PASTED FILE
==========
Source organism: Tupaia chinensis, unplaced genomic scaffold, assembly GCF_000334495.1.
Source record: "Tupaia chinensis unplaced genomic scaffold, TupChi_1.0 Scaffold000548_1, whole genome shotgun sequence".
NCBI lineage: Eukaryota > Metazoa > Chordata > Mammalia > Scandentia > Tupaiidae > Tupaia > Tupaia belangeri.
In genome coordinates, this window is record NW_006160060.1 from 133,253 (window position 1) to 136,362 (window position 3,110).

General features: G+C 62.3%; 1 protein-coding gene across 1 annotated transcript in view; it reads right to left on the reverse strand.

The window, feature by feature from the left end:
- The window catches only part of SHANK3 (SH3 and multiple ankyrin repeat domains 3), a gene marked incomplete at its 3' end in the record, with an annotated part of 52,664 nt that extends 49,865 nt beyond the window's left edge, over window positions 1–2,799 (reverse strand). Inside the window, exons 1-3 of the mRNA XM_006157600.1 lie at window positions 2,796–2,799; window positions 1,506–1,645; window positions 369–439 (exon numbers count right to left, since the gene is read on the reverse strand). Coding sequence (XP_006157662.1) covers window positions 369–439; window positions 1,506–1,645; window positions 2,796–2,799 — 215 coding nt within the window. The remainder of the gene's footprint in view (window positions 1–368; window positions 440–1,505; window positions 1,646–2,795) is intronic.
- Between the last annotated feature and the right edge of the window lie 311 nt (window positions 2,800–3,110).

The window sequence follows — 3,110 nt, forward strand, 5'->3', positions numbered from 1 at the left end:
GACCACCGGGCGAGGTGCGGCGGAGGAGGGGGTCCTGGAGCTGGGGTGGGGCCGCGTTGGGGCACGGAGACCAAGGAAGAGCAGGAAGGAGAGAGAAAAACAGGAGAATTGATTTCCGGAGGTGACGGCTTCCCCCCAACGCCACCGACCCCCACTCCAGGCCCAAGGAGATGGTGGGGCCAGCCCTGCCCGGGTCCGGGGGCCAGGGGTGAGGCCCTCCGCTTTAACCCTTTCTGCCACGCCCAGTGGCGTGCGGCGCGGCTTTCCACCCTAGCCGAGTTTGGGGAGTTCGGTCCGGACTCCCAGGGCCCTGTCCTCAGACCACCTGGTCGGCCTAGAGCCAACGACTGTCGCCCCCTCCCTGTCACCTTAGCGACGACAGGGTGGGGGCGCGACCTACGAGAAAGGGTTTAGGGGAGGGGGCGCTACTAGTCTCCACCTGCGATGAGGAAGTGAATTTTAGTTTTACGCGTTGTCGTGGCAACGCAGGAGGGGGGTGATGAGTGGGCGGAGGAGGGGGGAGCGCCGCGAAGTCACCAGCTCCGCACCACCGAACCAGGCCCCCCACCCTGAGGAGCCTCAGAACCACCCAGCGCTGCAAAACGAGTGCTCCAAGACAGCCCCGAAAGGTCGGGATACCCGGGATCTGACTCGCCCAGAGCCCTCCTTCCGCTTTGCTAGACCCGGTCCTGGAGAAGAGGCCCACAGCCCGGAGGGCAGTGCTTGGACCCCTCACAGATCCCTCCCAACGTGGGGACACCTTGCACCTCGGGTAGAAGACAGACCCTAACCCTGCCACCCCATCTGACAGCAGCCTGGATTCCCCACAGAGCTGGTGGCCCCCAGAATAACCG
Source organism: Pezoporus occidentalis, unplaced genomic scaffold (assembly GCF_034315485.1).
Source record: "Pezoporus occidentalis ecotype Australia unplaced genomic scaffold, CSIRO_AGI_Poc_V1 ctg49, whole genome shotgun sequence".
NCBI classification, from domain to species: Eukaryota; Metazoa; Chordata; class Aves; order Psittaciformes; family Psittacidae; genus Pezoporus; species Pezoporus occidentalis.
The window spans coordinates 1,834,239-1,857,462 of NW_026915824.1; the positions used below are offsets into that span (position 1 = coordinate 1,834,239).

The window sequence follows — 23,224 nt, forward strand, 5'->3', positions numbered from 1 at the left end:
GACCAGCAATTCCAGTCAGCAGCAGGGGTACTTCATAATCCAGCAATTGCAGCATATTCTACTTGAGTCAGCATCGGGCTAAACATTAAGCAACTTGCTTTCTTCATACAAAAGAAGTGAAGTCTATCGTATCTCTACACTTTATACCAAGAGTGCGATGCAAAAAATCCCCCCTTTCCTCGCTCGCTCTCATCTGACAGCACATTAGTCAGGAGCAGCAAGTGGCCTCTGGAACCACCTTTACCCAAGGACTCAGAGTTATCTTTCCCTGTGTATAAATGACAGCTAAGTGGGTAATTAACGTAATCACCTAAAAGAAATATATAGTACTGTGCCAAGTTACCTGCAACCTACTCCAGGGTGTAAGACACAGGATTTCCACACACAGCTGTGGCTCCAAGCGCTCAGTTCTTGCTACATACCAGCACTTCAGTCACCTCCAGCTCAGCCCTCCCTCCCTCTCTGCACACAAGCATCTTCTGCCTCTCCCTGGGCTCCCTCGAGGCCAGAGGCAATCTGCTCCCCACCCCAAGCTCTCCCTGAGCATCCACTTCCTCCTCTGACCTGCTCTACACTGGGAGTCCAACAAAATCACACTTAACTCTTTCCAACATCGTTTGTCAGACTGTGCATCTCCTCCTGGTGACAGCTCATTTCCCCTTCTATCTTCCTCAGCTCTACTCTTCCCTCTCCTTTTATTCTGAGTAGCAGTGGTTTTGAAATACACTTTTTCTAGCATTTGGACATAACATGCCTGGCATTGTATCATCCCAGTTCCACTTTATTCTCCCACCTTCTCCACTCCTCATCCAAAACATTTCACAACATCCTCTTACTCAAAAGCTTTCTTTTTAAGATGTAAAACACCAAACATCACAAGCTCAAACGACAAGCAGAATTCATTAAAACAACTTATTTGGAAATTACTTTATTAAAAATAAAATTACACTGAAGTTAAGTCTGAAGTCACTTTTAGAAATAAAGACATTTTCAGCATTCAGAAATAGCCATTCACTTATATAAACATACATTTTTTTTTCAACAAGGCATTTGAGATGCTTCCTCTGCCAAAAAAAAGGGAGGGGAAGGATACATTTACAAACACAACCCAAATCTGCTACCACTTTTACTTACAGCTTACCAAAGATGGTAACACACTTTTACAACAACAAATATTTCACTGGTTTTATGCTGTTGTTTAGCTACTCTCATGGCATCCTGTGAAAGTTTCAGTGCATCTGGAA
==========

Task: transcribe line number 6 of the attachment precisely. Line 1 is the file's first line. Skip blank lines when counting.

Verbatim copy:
The window, feature by feature from the left end: